Before we get into the details of the study, we’ll review the reason it’s important: the prevalence of mental health disorders among people with SUD, which we define above as co-occurring disorders.

Mental Health and Addiction in the U.S.: Facts and Figures

If you’re familiar with the concept of co-occurring disorders, please read on. If not, please have a look at these articles on our blog:

Mental Health Awareness Month 2022: The Connection Between Mental Health and Addiction

Comorbid PTSD and Substance Use Disorder

Anxiety and Addiction

If you’re familiar with the relationship of greenspace, or green-time, and mental health/addiction, please read on. If not, please have a look at this article by our Chief Clinical Officer, Lori Ryland, Ph.D.:

Green Time, Blue Time, and Self-Care During Recovery: Part One

And the follow-up to that article here:

Green Time, Blue Time, and Self-Care During Recovery: Part Two

Those articles are relevant to our work in addiction recovery – as is this one – because the latest data from the National Institutes of Health (NIH) indicate that rates of mental health disorders are increasing, rates of substance use disorder are increasing, and rates of co-occurring addiction and mental health disorders are also increasing.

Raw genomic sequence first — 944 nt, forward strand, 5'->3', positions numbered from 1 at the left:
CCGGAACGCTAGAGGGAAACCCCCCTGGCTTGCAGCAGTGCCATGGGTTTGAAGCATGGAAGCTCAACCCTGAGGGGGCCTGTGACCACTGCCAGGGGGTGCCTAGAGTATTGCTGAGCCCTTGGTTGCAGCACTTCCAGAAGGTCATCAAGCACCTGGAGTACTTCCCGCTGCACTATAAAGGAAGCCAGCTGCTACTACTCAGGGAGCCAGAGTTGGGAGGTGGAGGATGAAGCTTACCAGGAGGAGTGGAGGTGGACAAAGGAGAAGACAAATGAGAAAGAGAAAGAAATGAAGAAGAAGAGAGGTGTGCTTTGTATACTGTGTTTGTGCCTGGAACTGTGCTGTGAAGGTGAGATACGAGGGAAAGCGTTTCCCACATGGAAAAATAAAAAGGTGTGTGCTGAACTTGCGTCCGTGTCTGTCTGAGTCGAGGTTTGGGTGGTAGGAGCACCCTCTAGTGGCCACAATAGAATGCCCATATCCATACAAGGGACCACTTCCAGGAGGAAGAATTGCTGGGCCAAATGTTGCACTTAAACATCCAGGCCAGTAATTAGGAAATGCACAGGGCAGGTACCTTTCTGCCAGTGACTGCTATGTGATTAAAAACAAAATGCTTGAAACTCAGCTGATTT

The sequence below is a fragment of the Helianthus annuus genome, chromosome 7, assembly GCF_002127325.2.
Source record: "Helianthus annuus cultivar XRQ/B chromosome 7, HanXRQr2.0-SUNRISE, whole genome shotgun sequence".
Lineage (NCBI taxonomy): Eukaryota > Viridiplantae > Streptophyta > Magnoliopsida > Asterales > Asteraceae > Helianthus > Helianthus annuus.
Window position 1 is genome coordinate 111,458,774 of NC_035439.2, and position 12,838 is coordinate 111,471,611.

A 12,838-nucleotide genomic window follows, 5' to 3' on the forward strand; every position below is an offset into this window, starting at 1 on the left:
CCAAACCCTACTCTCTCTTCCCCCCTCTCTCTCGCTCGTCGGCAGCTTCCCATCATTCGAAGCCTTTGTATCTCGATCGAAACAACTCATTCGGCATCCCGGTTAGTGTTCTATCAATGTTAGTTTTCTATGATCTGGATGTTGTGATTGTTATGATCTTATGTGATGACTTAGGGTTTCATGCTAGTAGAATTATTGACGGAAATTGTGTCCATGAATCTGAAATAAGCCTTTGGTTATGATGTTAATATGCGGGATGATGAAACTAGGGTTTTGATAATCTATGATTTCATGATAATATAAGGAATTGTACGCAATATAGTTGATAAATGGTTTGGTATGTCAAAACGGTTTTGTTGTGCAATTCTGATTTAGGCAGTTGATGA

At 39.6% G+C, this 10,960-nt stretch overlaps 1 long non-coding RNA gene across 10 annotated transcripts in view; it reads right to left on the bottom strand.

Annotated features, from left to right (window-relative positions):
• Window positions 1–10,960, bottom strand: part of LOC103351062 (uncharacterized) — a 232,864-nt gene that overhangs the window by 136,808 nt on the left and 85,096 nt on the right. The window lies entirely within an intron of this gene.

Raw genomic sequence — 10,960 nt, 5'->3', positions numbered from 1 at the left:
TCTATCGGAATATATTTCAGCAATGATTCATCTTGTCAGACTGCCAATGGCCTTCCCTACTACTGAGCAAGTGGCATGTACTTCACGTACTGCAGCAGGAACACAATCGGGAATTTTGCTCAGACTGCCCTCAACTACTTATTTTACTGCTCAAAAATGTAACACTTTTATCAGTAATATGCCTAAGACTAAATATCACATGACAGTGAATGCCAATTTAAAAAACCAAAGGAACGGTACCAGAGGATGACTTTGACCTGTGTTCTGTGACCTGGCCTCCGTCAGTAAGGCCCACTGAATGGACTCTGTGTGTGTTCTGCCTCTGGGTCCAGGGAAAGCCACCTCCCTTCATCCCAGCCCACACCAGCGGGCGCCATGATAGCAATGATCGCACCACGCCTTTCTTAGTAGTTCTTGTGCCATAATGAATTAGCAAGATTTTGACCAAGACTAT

First, we’ll look at the data from 2018, which we retrieved from the 2018 National Survey on Drug Use and Health (2018 NSDUH).

Mental Health Disorders and Substance Use Disorder in the U.S: 2018

  • 6 million people over age 18 (adults) had a clinically diagnosed mental illness
    • That’s almost 20% of adults
  • 11.4 million adults had a serious mental illness
    • That’s almost 4% of adults
  • Among the 47.6 million adults with a clinically diagnosed mental illness:
    • 9.2 million had an SUD
      • That’s just over 19%
    • In contrast, among adults without a mental health disorder:
      • 5% had an SUD
    • Among the 11.4 million adults with a serious mental illness:
      • 28% also had an SUD

That data, published in 2019 – before the pandemic – shows that 9.2 million people with mental illness had SUD, and that 3.1 million people with a serious mental illness had SUD. Now let’s take a look at the data from 2020, which include information collected during COVID-19.

Mental Health Disorders and Substance Use Disorder in the U.S: 2020

  • 52.9 million adults 18 + had a clinically diagnosed mental illness